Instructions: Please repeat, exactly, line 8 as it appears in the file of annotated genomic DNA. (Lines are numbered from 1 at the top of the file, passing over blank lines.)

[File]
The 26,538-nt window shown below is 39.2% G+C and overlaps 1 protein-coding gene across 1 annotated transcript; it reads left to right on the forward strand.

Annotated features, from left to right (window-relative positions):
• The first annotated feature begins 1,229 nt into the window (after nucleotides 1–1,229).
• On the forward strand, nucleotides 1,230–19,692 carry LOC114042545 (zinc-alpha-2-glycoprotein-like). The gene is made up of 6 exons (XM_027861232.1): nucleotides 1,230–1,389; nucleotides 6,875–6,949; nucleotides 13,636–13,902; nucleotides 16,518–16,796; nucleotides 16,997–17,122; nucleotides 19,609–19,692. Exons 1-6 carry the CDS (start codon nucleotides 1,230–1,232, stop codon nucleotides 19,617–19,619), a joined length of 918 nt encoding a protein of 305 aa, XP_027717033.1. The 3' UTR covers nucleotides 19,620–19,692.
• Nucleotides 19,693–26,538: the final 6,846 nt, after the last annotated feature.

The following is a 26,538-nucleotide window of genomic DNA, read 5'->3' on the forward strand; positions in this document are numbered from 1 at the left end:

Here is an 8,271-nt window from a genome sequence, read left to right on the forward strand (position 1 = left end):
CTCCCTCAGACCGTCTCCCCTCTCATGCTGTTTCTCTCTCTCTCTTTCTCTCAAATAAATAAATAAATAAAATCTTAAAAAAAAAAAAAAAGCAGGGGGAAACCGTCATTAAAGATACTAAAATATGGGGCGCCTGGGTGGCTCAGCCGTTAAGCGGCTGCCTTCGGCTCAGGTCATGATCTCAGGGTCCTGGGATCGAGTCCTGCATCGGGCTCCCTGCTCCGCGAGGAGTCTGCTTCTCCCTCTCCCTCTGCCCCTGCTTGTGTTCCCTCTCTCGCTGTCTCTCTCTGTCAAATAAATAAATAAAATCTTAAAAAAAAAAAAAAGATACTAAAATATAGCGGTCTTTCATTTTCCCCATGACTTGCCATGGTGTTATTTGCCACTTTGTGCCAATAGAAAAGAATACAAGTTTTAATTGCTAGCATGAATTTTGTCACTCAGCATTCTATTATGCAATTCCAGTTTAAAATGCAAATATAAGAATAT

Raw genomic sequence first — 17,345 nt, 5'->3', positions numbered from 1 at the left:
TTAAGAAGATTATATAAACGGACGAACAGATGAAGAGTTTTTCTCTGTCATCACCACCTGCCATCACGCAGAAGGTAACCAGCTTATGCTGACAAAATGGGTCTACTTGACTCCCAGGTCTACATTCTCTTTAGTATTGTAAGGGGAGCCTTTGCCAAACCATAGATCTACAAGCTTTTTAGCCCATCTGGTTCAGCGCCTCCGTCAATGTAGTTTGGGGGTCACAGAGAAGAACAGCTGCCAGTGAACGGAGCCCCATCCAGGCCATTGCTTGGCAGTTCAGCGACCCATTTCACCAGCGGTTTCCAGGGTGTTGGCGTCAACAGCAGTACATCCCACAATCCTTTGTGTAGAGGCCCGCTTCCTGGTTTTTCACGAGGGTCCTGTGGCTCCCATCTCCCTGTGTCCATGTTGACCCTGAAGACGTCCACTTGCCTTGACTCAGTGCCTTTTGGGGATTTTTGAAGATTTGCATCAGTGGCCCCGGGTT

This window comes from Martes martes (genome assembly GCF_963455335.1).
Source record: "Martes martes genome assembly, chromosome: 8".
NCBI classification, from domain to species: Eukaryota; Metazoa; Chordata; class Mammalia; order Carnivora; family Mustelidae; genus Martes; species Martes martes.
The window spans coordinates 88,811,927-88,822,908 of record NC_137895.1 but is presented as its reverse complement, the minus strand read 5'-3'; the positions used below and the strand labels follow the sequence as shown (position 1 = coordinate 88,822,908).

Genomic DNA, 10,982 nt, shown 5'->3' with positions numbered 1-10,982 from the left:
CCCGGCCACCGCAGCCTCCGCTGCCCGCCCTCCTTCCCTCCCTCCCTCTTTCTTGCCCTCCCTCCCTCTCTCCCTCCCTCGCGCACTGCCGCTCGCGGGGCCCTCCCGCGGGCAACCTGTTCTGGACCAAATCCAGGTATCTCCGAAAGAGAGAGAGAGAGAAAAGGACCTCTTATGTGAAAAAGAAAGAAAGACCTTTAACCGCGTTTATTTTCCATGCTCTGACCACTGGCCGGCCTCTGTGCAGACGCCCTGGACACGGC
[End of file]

CTCCCTCAGACCGTCTCCCCTCTCATGCTGTTTCTCTCTCTCTCTTTCTCTCAAATAAATAAATAAATAAAATCTTAAAAAAAAAAAAAAAGCAGGGGGAAACCGTCATTAAAGATACTAAAATATGGGGCGCCTGGGTGGCTCAGCCGTTAAGCGGCTGCCTTCGGCTCAGGTCATGATCTCAGGGTCCTGGGATCGAGTCCTGCATCGGGCTCCCTGCTCCGCGAGGAGTCTGCTTCTCCCTCTCCCTCTGCCCCTGCTTGTGTTCCCTCTCTCGCTGTCTCTCTCTGTCAAATAAATAAATAAAATCTTAAAAAAAAAAAAAAGATACTAAAATATAGCGGTCTTTCATTTTCCCCATGACTTGCCATGGTGTTATTTGCCACTTTGTGCCAATAGAAAAGAATACAAGTTTTAATTGCTAGCATGAATTTTGTCACTCAGCATTCTATTATGCAATTCCAGTTTAAAATGCAAATATAAGAATAT